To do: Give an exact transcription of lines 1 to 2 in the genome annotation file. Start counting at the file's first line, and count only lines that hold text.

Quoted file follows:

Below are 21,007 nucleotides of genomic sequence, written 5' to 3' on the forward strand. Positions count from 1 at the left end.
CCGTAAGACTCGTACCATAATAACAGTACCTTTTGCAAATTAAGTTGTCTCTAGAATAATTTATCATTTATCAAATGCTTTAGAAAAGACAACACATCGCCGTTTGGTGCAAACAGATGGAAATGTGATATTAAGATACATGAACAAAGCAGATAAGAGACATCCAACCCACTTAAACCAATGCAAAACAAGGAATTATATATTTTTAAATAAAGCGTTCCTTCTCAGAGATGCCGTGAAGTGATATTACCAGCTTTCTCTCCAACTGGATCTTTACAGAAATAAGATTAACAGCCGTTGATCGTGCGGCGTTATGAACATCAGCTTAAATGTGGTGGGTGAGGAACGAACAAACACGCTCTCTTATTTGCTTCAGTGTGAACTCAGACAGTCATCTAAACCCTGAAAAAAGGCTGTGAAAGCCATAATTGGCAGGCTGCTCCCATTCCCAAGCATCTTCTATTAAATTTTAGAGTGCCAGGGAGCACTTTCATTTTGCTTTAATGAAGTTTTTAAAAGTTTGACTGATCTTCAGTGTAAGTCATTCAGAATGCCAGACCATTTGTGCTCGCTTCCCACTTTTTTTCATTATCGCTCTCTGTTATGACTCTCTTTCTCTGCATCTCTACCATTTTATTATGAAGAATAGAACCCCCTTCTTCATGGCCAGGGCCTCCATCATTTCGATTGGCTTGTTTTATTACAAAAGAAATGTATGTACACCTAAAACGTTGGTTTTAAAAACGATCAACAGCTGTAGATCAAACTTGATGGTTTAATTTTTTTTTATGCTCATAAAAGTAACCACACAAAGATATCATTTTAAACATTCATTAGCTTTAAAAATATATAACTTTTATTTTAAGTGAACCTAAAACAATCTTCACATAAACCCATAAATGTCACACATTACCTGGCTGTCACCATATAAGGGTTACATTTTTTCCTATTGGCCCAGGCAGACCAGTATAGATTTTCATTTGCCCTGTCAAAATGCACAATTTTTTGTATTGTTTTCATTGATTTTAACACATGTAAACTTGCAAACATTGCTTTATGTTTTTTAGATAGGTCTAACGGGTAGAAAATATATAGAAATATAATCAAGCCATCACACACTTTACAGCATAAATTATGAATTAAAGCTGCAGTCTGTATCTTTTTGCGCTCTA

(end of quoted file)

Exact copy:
Below are 21,007 nucleotides of genomic sequence, written 5' to 3' on the forward strand. Positions count from 1 at the left end.
CCGTAAGACTCGTACCATAATAACAGTACCTTTTGCAAATTAAGTTGTCTCTAGAATAATTTATCATTTATCAAATGCTTTAGAAAAGACAACACATCGCCGTTTGGTGCAAACAGATGGAAATGTGATATTAAGATACATGAACAAAGCAGATAAGAGACATCCAACCCACTTAAACCAATGCAAAACAAGGAATTATATATTTTTAAATAAAGCGTTCCTTCTCAGAGATGCCGTGAAGTGATATTACCAGCTTTCTCTCCAACTGGATCTTTACAGAAATAAGATTAACAGCCGTTGATCGTGCGGCGTTATGAACATCAGCTTAAATGTGGTGGGTGAGGAACGAACAAACACGCTCTCTTATTTGCTTCAGTGTGAACTCAGACAGTCATCTAAACCCTGAAAAAAGGCTGTGAAAGCCATAATTGGCAGGCTGCTCCCATTCCCAAGCATCTTCTATTAAATTTTAGAGTGCCAGGGAGCACTTTCATTTTGCTTTAATGAAGTTTTTAAAAGTTTGACTGATCTTCAGTGTAAGTCATTCAGAATGCCAGACCATTTGTGCTCGCTTCCCACTTTTTTTCATTATCGCTCTCTGTTATGACTCTCTTTCTCTGCATCTCTACCATTTTATTATGAAGAATAGAACCCCCTTCTTCATGGCCAGGGCCTCCATCATTTCGATTGGCTTGTTTTATTACAAAAGAAATGTATGTACACCTAAAACGTTGGTTTTAAAAACGATCAACAGCTGTAGATCAAACTTGATGGTTTAATTTTTTTTTATGCTCATAAAAGTAACCACACAAAGATATCATTTTAAACATTCATTAGCTTTAAAAATATATAACTTTTATTTTAAGTGAACCTAAAACAATCTTCACATAAACCCATAAATGTCACACATTACCTGGCTGTCACCATATAAGGGTTACATTTTTTCCTATTGGCCCAGGCAGACCAGTATAGATTTTCATTTGCCCTGTCAAAATGCACAATTTTTTGTATTGTTTTCATTGATTTTAACACATGTAAACTTGCAAACATTGCTTTATGTTTTTTAGATAGGTCTAACGGGTAGAAAATATATAGAAATATAATCAAGCCATCACACACTTTACAGCATAAATTATGAATTAAAGCTGCAGTCTGTATCTTTTTGCGCTCTA